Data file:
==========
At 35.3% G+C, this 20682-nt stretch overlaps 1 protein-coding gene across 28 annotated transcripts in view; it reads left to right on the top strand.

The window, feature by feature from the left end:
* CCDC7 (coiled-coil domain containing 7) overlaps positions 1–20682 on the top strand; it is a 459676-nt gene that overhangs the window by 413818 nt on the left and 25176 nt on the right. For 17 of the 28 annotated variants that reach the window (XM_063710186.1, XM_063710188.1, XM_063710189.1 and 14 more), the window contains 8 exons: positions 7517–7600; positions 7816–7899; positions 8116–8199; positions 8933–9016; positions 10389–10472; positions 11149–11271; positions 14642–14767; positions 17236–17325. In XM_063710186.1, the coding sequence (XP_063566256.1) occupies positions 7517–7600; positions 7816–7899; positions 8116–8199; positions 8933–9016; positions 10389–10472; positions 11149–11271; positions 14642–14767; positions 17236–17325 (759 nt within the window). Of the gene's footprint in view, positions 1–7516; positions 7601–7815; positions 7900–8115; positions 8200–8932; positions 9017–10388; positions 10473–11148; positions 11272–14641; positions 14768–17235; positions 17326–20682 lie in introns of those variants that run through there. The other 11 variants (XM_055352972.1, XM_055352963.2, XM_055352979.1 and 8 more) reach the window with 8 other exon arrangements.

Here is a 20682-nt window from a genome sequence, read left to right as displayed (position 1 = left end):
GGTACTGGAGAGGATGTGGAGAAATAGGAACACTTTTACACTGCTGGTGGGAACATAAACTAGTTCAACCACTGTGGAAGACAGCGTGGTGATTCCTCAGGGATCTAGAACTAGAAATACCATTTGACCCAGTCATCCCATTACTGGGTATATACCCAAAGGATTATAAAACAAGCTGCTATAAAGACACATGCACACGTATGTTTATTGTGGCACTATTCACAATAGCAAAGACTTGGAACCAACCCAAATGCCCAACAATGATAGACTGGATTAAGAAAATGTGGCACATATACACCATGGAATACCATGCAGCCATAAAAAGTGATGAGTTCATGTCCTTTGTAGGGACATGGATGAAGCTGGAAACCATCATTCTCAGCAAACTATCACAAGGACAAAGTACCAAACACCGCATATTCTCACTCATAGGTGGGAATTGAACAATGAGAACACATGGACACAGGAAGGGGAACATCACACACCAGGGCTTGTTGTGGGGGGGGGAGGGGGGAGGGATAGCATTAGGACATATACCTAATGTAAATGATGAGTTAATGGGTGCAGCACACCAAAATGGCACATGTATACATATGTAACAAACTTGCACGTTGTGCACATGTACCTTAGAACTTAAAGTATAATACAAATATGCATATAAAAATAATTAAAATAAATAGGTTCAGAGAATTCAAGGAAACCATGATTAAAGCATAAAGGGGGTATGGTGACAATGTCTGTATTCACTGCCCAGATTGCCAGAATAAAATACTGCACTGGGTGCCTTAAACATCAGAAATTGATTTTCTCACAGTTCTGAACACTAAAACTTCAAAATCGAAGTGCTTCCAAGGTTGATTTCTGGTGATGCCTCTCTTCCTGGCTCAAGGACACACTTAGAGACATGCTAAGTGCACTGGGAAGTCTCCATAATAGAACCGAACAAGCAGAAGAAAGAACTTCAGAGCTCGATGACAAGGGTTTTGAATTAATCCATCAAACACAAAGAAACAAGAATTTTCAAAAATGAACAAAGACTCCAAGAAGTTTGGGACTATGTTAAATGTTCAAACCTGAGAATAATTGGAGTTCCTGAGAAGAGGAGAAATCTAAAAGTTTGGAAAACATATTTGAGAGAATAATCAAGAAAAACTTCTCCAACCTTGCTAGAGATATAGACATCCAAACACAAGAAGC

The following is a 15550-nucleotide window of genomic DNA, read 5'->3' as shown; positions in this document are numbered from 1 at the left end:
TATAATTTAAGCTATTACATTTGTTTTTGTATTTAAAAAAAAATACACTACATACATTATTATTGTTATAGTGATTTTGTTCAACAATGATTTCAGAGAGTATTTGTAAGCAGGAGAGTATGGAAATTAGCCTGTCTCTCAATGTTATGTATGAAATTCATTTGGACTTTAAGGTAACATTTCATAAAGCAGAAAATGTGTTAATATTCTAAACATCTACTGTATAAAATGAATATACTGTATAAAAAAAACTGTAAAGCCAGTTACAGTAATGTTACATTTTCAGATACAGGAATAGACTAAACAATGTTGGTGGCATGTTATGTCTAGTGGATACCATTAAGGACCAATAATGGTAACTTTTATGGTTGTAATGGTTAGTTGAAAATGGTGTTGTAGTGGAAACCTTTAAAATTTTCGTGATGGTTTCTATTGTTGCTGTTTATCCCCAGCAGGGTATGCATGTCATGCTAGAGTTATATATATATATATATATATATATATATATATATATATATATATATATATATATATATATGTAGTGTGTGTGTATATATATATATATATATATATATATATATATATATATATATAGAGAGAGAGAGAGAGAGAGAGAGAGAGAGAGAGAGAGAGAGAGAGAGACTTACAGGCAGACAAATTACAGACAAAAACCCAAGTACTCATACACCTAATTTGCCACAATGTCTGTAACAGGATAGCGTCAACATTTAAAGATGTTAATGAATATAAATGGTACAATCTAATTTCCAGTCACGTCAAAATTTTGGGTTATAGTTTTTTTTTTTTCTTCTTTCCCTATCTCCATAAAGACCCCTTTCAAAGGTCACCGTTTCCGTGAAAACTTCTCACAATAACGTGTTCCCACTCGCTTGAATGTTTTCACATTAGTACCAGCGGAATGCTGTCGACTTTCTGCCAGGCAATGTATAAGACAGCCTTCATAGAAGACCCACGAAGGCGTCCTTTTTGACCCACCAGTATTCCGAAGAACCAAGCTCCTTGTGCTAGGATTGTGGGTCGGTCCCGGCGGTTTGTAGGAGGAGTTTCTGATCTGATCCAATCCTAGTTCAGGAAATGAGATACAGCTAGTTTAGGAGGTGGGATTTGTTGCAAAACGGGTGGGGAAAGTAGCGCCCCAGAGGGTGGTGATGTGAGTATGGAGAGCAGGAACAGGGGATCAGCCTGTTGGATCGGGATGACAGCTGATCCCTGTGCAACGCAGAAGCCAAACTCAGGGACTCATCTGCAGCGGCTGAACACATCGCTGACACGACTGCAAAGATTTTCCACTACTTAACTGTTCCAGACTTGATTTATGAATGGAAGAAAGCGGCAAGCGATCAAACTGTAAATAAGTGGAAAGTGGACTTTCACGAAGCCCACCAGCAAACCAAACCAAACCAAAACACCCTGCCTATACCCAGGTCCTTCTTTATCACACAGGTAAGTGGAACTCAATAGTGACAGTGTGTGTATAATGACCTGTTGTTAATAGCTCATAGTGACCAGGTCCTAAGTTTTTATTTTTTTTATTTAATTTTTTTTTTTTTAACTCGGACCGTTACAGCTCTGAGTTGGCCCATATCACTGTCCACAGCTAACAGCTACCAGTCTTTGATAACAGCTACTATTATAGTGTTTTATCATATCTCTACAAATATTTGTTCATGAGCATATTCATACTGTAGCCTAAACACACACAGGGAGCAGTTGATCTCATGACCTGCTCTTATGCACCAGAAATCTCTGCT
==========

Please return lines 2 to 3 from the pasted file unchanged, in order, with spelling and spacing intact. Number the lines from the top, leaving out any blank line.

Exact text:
The window, feature by feature from the left end:
* CCDC7 (coiled-coil domain containing 7) overlaps positions 1–20682 on the top strand; it is a 459676-nt gene that overhangs the window by 413818 nt on the left and 25176 nt on the right. For 17 of the 28 annotated variants that reach the window (XM_063710186.1, XM_063710188.1, XM_063710189.1 and 14 more), the window contains 8 exons: positions 7517–7600; positions 7816–7899; positions 8116–8199; positions 8933–9016; positions 10389–10472; positions 11149–11271; positions 14642–14767; positions 17236–17325. In XM_063710186.1, the coding sequence (XP_063566256.1) occupies positions 7517–7600; positions 7816–7899; positions 8116–8199; positions 8933–9016; positions 10389–10472; positions 11149–11271; positions 14642–14767; positions 17236–17325 (759 nt within the window). Of the gene's footprint in view, positions 1–7516; positions 7601–7815; positions 7900–8115; positions 8200–8932; positions 9017–10388; positions 10473–11148; positions 11272–14641; positions 14768–17235; positions 17326–20682 lie in introns of those variants that run through there. The other 11 variants (XM_055352972.1, XM_055352963.2, XM_055352979.1 and 8 more) reach the window with 8 other exon arrangements.